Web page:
The numbers would not add up. Try as he might, the columns and matrices would not zero out, the projections could not be reconciled, the accounts remained unbalanced. At times he stared at the printouts and screens and got lost in their surface texture: this sheet of paper was marginally rougher and a creamier shade of beige than the other, the fingerprints on the screen reminded him of an Impressionist work he had seen long ago. And then he would notice that there were curious black lines on the paper and the numbers would crowd back in again in nonsensical clamor. As long as he was looking at ink and pulp the world made sense. But as soon as they became symbols everything fell apart.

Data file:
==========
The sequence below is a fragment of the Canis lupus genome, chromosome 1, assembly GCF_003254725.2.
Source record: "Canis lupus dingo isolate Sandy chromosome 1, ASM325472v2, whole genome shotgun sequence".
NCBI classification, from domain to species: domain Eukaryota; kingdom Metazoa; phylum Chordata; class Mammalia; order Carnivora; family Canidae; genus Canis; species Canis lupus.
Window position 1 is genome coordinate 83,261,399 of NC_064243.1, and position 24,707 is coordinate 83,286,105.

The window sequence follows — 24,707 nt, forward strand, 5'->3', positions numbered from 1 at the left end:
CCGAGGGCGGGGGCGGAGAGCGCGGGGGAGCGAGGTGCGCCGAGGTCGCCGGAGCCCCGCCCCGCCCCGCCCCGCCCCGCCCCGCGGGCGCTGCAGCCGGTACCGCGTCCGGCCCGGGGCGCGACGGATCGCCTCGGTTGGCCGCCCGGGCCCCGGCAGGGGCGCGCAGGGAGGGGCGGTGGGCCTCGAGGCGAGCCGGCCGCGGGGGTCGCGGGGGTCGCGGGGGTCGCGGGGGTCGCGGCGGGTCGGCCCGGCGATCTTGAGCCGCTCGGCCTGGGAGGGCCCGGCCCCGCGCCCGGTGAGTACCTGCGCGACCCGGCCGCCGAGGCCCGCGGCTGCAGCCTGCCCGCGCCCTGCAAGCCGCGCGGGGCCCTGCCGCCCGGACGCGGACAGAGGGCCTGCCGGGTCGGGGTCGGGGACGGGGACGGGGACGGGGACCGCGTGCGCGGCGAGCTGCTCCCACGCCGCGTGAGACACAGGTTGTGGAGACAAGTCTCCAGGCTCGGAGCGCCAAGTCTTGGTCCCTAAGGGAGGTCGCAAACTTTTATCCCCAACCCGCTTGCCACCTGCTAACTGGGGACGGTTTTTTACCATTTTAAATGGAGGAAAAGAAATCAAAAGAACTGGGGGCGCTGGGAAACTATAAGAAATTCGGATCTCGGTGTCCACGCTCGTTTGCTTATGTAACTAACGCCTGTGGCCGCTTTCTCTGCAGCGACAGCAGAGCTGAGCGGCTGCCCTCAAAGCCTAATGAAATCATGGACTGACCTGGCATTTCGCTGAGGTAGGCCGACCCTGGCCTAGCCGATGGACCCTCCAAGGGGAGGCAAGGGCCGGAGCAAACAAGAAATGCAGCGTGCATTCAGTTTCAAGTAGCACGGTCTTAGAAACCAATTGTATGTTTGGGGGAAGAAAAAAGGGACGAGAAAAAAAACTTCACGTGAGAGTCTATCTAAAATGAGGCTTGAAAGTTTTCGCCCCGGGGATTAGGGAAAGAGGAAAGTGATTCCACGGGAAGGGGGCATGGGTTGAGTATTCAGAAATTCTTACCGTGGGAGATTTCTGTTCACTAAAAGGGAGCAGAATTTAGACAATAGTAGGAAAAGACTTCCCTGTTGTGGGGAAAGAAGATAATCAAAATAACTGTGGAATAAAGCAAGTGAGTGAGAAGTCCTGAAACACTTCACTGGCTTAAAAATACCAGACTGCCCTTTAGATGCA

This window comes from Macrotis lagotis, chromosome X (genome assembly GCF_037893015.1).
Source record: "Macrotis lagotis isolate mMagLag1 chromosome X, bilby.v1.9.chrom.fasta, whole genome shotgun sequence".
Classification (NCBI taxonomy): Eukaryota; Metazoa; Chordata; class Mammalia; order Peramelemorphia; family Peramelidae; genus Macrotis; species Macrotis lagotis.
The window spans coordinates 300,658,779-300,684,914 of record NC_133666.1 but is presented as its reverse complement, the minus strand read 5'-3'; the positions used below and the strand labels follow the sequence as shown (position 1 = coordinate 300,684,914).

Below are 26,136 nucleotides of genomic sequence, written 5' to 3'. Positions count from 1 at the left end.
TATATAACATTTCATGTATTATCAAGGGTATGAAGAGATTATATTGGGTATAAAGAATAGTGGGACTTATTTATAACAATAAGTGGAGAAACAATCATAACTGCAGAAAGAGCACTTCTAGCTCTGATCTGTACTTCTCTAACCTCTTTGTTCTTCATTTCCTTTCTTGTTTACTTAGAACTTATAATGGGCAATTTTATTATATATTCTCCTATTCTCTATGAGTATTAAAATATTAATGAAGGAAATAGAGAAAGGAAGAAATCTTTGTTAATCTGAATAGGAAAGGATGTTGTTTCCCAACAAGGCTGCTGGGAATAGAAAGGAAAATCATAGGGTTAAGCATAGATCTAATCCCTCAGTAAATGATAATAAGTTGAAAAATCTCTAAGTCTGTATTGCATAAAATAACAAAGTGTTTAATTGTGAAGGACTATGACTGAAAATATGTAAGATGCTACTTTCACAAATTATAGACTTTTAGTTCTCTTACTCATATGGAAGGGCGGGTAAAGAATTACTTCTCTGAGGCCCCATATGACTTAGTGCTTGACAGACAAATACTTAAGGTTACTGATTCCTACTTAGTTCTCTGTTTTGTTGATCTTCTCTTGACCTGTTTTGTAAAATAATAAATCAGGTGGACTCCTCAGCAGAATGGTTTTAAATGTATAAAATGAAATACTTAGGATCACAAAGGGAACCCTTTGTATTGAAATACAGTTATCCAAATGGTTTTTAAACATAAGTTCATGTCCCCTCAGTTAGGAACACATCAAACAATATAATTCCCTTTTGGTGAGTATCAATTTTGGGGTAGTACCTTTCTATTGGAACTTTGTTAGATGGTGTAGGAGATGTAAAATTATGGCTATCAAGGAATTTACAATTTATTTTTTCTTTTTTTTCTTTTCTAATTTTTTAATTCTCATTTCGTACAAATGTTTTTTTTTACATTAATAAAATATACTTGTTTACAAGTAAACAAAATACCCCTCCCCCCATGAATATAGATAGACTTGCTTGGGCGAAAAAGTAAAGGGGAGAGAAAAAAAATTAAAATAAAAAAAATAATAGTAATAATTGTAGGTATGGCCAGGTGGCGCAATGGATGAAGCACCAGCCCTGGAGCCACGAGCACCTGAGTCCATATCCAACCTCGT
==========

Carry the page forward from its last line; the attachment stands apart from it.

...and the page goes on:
He consulted his optometrist, a neurologist, even a cardiac specialist who had been a client before he shuffled off his business to colleagues who could still perform basic mathematics. Nobody could find anything physically wrong with him. But for the life of him he couldn’t keep the books straight on a lemonade stand.